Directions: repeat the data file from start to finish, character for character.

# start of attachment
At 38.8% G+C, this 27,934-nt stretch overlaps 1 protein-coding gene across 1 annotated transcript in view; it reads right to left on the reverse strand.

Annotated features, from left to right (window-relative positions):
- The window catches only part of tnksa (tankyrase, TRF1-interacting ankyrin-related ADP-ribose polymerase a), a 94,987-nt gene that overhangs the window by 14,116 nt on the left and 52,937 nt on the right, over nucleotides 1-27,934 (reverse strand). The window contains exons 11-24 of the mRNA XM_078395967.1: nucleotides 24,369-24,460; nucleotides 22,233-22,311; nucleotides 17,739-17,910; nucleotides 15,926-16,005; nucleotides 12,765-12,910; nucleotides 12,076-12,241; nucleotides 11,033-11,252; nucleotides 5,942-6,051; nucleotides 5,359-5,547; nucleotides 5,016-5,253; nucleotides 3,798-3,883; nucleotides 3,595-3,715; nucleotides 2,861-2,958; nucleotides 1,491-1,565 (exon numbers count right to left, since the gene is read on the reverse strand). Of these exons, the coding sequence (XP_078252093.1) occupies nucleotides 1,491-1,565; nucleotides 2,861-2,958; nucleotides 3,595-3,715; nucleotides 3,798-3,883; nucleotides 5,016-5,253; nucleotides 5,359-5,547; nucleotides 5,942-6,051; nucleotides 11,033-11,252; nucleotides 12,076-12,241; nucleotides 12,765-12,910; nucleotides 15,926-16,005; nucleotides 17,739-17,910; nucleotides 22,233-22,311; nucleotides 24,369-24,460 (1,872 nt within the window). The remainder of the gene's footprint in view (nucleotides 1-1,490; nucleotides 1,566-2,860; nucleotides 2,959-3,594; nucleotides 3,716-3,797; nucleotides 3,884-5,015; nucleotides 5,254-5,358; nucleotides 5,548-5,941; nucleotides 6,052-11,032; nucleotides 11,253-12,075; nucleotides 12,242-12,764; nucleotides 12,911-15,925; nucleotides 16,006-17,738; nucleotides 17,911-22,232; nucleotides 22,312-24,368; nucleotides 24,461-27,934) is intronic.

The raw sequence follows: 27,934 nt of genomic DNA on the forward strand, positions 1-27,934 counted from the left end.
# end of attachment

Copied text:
At 38.8% G+C, this 27,934-nt stretch overlaps 1 protein-coding gene across 1 annotated transcript in view; it reads right to left on the reverse strand.

Annotated features, from left to right (window-relative positions):
- The window catches only part of tnksa (tankyrase, TRF1-interacting ankyrin-related ADP-ribose polymerase a), a 94,987-nt gene that overhangs the window by 14,116 nt on the left and 52,937 nt on the right, over nucleotides 1-27,934 (reverse strand). The window contains exons 11-24 of the mRNA XM_078395967.1: nucleotides 24,369-24,460; nucleotides 22,233-22,311; nucleotides 17,739-17,910; nucleotides 15,926-16,005; nucleotides 12,765-12,910; nucleotides 12,076-12,241; nucleotides 11,033-11,252; nucleotides 5,942-6,051; nucleotides 5,359-5,547; nucleotides 5,016-5,253; nucleotides 3,798-3,883; nucleotides 3,595-3,715; nucleotides 2,861-2,958; nucleotides 1,491-1,565 (exon numbers count right to left, since the gene is read on the reverse strand). Of these exons, the coding sequence (XP_078252093.1) occupies nucleotides 1,491-1,565; nucleotides 2,861-2,958; nucleotides 3,595-3,715; nucleotides 3,798-3,883; nucleotides 5,016-5,253; nucleotides 5,359-5,547; nucleotides 5,942-6,051; nucleotides 11,033-11,252; nucleotides 12,076-12,241; nucleotides 12,765-12,910; nucleotides 15,926-16,005; nucleotides 17,739-17,910; nucleotides 22,233-22,311; nucleotides 24,369-24,460 (1,872 nt within the window). The remainder of the gene's footprint in view (nucleotides 1-1,490; nucleotides 1,566-2,860; nucleotides 2,959-3,594; nucleotides 3,716-3,797; nucleotides 3,884-5,015; nucleotides 5,254-5,358; nucleotides 5,548-5,941; nucleotides 6,052-11,032; nucleotides 11,253-12,075; nucleotides 12,242-12,764; nucleotides 12,911-15,925; nucleotides 16,006-17,738; nucleotides 17,911-22,232; nucleotides 22,312-24,368; nucleotides 24,461-27,934) is intronic.

The raw sequence follows: 27,934 nt of genomic DNA on the forward strand, positions 1-27,934 counted from the left end.